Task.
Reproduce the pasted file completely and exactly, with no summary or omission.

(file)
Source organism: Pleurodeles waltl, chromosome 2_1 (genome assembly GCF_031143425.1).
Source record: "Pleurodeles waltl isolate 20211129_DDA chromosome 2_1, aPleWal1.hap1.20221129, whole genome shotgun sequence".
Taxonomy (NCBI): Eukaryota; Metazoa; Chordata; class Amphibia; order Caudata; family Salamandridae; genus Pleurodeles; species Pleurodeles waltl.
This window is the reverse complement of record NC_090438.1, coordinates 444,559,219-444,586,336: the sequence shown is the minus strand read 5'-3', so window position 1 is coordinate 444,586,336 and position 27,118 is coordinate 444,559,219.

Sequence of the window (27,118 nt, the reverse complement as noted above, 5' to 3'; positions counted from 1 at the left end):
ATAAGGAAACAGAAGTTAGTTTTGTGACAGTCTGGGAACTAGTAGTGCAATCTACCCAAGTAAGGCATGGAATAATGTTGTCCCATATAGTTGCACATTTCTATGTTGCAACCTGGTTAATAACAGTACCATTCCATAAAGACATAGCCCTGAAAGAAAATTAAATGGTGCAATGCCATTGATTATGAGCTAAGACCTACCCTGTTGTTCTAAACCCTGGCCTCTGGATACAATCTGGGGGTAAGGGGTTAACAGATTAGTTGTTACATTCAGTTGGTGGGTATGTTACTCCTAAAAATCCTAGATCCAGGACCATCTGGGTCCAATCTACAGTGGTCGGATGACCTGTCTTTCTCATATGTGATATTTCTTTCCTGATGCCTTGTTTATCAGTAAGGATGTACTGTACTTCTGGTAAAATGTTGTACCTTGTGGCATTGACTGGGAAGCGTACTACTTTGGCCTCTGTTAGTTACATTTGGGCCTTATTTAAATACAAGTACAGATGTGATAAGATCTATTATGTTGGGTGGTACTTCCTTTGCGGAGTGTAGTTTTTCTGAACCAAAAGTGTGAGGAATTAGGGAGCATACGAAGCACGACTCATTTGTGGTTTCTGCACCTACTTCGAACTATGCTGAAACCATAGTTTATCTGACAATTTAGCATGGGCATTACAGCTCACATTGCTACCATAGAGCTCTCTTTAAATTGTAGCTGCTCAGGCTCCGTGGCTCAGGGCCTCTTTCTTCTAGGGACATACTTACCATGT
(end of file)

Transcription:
Source organism: Pleurodeles waltl, chromosome 2_1 (genome assembly GCF_031143425.1).
Source record: "Pleurodeles waltl isolate 20211129_DDA chromosome 2_1, aPleWal1.hap1.20221129, whole genome shotgun sequence".
Taxonomy (NCBI): Eukaryota; Metazoa; Chordata; class Amphibia; order Caudata; family Salamandridae; genus Pleurodeles; species Pleurodeles waltl.
This window is the reverse complement of record NC_090438.1, coordinates 444,559,219-444,586,336: the sequence shown is the minus strand read 5'-3', so window position 1 is coordinate 444,586,336 and position 27,118 is coordinate 444,559,219.

Sequence of the window (27,118 nt, the reverse complement as noted above, 5' to 3'; positions counted from 1 at the left end):
ATAAGGAAACAGAAGTTAGTTTTGTGACAGTCTGGGAACTAGTAGTGCAATCTACCCAAGTAAGGCATGGAATAATGTTGTCCCATATAGTTGCACATTTCTATGTTGCAACCTGGTTAATAACAGTACCATTCCATAAAGACATAGCCCTGAAAGAAAATTAAATGGTGCAATGCCATTGATTATGAGCTAAGACCTACCCTGTTGTTCTAAACCCTGGCCTCTGGATACAATCTGGGGGTAAGGGGTTAACAGATTAGTTGTTACATTCAGTTGGTGGGTATGTTACTCCTAAAAATCCTAGATCCAGGACCATCTGGGTCCAATCTACAGTGGTCGGATGACCTGTCTTTCTCATATGTGATATTTCTTTCCTGATGCCTTGTTTATCAGTAAGGATGTACTGTACTTCTGGTAAAATGTTGTACCTTGTGGCATTGACTGGGAAGCGTACTACTTTGGCCTCTGTTAGTTACATTTGGGCCTTATTTAAATACAAGTACAGATGTGATAAGATCTATTATGTTGGGTGGTACTTCCTTTGCGGAGTGTAGTTTTTCTGAACCAAAAGTGTGAGGAATTAGGGAGCATACGAAGCACGACTCATTTGTGGTTTCTGCACCTACTTCGAACTATGCTGAAACCATAGTTTATCTGACAATTTAGCATGGGCATTACAGCTCACATTGCTACCATAGAGCTCTCTTTAAATTGTAGCTGCTCAGGCTCCGTGGCTCAGGGCCTCTTTCTTCTAGGGACATACTTACCATGT